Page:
4. MAKE IT FUN!
Of course, just like Mary Poppins taught us, everything is more fun when it’s a game. My Facebook fans had some great tooth brushing game ideas for toddlers. These fun games help kids learn how to brush their teeth and make them giggle in the process.
My daughter and I used to “race” to see who could brush the longest. And she wrote on the bathroom mirror with a dry erase marker with “winner” hash marks. She always beat me. –Christine D.
Have her lay on the floor with her head in your lap while you sit cross legged, and pretend to play dentist and brush. –Courtney P.
We tell our 3yo there are dragons in her mouth that will eat her teeth and that you have to brush to keep them from eating your teeth. She thinks it’s funny when we “chase” her dragons with the toothbrush! –Taylor J.
5. SCARE HER
(I had a lot of backlash on this one, and just want to confirm that I did NOT use this tactic with my daughter, nor do I recommend it – I’m just sharing strategies that have worked for others! Frankly, Mom is scared enough about tooth decay and convincing my toddler to brush her teeth!)
I’m mean. I tell them if they don’t brush, the dentist will have to use a drill like Daddy uses to build, in their mouths to fix their teeth. Oh, and they will need a shot. Cruel? A little Effective? Yes. –Romy P.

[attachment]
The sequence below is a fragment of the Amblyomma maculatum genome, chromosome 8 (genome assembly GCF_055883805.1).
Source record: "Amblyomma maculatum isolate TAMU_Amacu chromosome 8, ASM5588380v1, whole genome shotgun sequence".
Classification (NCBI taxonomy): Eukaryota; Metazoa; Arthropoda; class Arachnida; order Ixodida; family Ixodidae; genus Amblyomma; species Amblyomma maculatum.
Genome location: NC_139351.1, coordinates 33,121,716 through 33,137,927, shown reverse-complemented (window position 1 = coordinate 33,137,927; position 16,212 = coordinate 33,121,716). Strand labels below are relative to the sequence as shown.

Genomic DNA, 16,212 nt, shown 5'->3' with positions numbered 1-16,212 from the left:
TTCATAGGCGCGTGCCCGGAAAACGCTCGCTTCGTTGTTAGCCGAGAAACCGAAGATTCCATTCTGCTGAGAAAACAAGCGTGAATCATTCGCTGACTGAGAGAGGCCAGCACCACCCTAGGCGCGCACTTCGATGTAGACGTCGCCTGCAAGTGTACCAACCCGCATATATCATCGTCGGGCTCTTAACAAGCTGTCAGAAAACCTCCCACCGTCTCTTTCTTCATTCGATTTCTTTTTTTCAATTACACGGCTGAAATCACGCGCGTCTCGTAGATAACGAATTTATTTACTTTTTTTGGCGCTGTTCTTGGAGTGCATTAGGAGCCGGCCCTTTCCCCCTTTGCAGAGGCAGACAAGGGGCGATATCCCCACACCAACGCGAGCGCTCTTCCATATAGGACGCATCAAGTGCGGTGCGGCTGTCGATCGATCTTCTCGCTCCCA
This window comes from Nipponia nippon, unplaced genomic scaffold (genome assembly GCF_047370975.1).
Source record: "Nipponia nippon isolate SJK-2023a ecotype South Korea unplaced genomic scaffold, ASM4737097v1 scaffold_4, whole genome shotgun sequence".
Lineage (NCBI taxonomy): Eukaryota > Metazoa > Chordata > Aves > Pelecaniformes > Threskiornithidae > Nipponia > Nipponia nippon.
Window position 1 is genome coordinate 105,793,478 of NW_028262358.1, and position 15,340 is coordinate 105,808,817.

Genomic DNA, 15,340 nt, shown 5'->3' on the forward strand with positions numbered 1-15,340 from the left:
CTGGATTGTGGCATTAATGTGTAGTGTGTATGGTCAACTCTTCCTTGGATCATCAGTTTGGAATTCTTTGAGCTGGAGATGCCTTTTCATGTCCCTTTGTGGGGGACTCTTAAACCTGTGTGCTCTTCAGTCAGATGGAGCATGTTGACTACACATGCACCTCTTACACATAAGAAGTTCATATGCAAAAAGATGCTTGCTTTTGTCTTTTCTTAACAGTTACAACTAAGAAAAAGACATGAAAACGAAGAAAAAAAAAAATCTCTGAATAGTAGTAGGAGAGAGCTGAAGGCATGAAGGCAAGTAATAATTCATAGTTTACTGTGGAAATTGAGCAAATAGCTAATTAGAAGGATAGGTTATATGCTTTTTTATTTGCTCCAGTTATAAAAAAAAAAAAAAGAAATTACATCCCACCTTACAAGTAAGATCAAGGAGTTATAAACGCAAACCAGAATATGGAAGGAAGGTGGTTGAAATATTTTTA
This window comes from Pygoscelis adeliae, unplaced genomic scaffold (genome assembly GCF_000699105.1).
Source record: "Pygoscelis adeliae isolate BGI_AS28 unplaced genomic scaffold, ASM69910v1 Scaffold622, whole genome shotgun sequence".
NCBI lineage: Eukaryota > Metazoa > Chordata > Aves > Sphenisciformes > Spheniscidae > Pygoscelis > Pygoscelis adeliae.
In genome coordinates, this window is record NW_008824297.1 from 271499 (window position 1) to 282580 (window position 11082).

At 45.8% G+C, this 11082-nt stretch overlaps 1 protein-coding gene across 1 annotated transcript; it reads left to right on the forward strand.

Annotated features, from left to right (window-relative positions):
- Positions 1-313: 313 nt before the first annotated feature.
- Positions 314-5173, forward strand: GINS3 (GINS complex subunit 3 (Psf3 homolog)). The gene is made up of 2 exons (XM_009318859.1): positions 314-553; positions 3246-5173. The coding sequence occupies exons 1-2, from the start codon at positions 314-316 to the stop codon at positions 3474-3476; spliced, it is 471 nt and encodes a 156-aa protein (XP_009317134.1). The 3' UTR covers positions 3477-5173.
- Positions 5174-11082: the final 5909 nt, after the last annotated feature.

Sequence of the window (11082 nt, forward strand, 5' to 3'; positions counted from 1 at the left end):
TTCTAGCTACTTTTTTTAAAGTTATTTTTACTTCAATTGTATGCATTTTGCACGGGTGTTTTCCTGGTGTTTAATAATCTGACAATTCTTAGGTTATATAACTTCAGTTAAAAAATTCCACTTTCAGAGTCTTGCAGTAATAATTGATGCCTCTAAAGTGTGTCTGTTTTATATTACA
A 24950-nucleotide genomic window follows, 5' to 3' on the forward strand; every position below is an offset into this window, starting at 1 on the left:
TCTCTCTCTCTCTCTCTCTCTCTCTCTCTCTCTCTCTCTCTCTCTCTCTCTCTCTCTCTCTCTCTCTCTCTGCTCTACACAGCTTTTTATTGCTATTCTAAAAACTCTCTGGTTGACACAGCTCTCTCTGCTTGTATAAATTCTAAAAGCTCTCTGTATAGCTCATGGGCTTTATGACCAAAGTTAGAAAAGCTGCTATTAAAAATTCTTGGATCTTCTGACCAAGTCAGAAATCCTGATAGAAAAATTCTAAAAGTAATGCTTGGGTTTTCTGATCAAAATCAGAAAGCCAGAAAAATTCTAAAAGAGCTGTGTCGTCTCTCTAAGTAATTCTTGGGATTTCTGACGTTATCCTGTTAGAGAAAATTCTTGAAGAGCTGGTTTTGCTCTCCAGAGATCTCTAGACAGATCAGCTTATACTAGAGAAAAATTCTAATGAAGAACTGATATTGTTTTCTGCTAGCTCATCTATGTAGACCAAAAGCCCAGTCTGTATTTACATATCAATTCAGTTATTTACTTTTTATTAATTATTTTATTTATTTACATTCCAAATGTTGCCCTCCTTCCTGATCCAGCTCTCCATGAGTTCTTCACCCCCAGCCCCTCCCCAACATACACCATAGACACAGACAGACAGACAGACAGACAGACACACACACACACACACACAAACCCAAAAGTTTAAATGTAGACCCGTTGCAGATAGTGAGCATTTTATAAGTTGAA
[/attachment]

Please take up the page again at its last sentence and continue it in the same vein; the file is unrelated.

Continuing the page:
6. GET HELP FROM PROPS
I mentioned the Grush brush before, but there are lots of other interactive brushes, apps and games you can check out. There are several “timer” apps that help kids brush for an appropriate length of time (or distract them with a video while you get in their mouth with the brush). Of course, books and stories about teeth, the tooth fairy, or kids going to the dentist, always help calm nerves.
There’s a book – it’s a Norwegian one called ‘Karius and Bakkus’ and it got me in there to brush!!! And we used those stupid flashing toothbrushes. Also let them brush my teeth. –Joy H.
Disney and Oral-B have this awesome app out. Well, the *concept* is awesome, but the app itself is horrible. You make profiles of your kids, then you scan your Oral-B products. It shows a little picture for 2 minutes while a toothbrush brushes the bubbles off of it to reveal what the picture is. Then the kids get a sticker after the brush. The app is so awful, it crashes all the time, doesn’t open, etc. So why am I recommending it to you? The 3-5 times it did actually open was enough for my son to get over his INSANE fear of tooth brushing. He would scream and scream and cry while it took both my husband and I to get him to open his mouth so we could shove the stupid toothbrush in. After the app, he now brushes (mostly) willingly and without incident. So maybe it’ll work for you, maybe not, but if you can get that app to open and work, I’d give it a shot! –Katie P.
7. STOP STRESSING ABOUT IT
As a parent, it’s tough NOT to worry about issues like getting kids to brush teeth. Of course, we all do the best we can and try to teach our kids about dental care. Sometimes you’ve got to keep it all in perspective though which is why I loved the following answer so much:
No one ever had to sit on a 10 yr old and brush her teeth for her. Well, not to my knowledge anyway. –Penny L.